Advanced Drawing

Starting with the basic site drawings and moving forward to all drawings. Reading architectural, mechanical, plumbing, site, structural, electrical, and all detail drawings related to each craft. We move on to basic AutoCAD drawings for beginning coordination.

AutoCAD and Drawing

Basic AutoCAD drawing of floor plans and piping. We carry drawings from the first year and add more detail and piping. Students with prior experience can move on to QuickPen 3d drawing at their own pace. Some students with prior experience have moved on to drawing in the field while still apprentices.

Crane Signaling Qualification

Computer software PowerPoint presentation of proper hand and voice signals. Crane safety and proper lifting procedures. A test is given at the end for Qualification

Foreman Certification

This class gives fifth year apprentices a good idea of what is required of a good Foreman. It presents in detail the mental aptitude required, the mechanical requirements, the detailed paperwork, planning, coordinating and many other requirements. A test is given by the UA to receive the Certification.

Use and Care of Hand Tools

Use and Care of Hand Tools: A course that is an introductory to first year apprentices on the safe use of the tools of the trade. Classes start as a classroom instruction from the UA manual with instruction, testing and video that teach proper use of plumbing tools. Classroom learning is then put into practical use with stand alone projects that each student works on by themselves. These projects challenge the new apprentices with measurement, leveling, understanding of small drawings and safe use of tools. Project consist of pipe threading, plastic pipe waste and vent, copper soldering and brazing, roll grooving, and tube bending. Instruction on sewer cleaning, locating, and video inspection are preformed as a group instruction. With completion of this course the new apprentice’s can feel more competent in the work place with a better understanding of what is expected of them in the plumbing trade.

Plumbing Service and Repair Class

Plumbing Service and Repair: The installation of plumbing systems in new construction is a majority of the work performed by pipe trades journeyworkers and apprentices. Once these new piping systems and fixtures are installed, they must be maintained and serviced. Maintenance and service represent a high percentage of the total amount of work performed in the plumbing industry. A primarily shop class that is hands on with an aggressive shop schedule helps to get the student prepared for the service industry. The instruction in faucet repair or replacement, water closet tank type and flush valve, trap replacement and shower valve repair will help to prepare an apprentice for the repair of basic plumbing fixtures. The UA manual is the main source for subjects that are to be covered, they include safety, sewer and drainage, water distribution, gas systems, plumbing fixtures and fittings, appliances, water heater and boiler systems. Repair of these systems take well trained and skilled workers to keep these systems working and safe into the future.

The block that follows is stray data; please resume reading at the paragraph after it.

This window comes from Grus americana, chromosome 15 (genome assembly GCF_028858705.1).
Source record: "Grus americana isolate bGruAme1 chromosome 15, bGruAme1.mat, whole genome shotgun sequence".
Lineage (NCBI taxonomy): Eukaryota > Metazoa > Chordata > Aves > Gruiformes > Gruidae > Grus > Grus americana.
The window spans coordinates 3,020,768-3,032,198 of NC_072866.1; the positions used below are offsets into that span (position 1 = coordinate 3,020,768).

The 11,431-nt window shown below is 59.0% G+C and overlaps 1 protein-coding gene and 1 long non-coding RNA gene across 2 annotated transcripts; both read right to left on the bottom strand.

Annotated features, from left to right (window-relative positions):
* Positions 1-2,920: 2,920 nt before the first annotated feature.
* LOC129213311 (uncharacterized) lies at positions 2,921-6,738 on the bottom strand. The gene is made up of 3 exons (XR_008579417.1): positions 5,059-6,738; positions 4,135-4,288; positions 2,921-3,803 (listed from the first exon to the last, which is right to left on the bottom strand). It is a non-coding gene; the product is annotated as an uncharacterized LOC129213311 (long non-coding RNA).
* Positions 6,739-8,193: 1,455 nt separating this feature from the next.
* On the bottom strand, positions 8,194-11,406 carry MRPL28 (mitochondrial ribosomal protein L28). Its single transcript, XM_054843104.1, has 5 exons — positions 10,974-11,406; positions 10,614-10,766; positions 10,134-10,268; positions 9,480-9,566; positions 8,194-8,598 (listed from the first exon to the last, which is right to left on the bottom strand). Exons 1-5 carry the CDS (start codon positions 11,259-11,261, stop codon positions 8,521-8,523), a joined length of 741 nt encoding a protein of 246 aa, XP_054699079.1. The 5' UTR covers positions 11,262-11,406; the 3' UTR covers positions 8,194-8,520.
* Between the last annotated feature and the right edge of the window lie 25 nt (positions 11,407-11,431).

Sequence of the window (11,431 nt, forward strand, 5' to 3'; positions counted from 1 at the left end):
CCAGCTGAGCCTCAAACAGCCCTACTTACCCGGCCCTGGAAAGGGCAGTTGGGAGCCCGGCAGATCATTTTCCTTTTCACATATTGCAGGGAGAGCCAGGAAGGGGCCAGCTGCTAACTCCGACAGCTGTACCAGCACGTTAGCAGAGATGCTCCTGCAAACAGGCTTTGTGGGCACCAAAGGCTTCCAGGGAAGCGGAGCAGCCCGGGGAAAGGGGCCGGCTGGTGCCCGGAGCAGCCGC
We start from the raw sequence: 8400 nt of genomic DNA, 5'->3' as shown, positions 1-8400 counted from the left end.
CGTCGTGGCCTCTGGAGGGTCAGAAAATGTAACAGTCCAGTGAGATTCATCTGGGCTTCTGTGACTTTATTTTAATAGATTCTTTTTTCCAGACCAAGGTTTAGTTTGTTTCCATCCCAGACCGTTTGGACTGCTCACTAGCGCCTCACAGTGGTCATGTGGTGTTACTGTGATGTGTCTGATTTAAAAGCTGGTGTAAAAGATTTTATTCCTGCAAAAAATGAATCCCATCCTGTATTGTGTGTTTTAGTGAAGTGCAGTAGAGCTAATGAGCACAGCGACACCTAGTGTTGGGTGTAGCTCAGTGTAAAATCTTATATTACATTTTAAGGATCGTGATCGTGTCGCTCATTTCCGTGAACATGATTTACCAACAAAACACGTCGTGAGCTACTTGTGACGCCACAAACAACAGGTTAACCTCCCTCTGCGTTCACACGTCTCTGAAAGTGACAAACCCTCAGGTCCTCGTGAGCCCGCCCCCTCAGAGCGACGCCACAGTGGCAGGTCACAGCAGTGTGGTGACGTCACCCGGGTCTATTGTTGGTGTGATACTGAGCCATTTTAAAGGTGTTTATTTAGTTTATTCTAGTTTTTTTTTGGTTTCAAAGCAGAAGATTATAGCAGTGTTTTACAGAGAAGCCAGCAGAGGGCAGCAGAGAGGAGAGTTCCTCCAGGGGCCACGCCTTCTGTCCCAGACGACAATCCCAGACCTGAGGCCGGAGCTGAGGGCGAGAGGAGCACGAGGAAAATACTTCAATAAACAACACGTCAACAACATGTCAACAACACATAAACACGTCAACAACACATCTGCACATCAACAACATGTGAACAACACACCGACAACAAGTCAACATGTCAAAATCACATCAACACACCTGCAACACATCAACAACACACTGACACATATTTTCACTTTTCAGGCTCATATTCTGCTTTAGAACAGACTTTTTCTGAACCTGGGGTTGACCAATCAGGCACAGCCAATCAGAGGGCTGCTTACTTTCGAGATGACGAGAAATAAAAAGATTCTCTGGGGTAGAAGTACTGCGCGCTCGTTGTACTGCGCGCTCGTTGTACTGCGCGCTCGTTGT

Related Math

Basic math review, adding and subtracting feet and inches, adding, subtracting, multiplying, dividing fractions. Calculating square feet, volume, capacity of tanks and areas. Weights of water and pressures. Parallel offsets, angles, triangles, pipe elevations and slope. Understanding elevations and using instrument for shooting elevations. Understanding the difference between elevations and measurements. General math for the mechanical trades.

Rigging Class

Rigging training instruction provides the apprentices with information necessary to perform rigging operations safely and in a manner that can help to prevent injury to them and their fellow workers. Subjects that are cover include the safe uses of rope, knots, wire rope, slings, crane safety, crane signaling and hoisting. The use of the U.A. manual, manufacture literature, industry video, past and current OSHA information helps to instruct the apprentice to have a good working knowledge of there working environment. Rigging is an essential core course in the training of a skilled U.A. apprentice.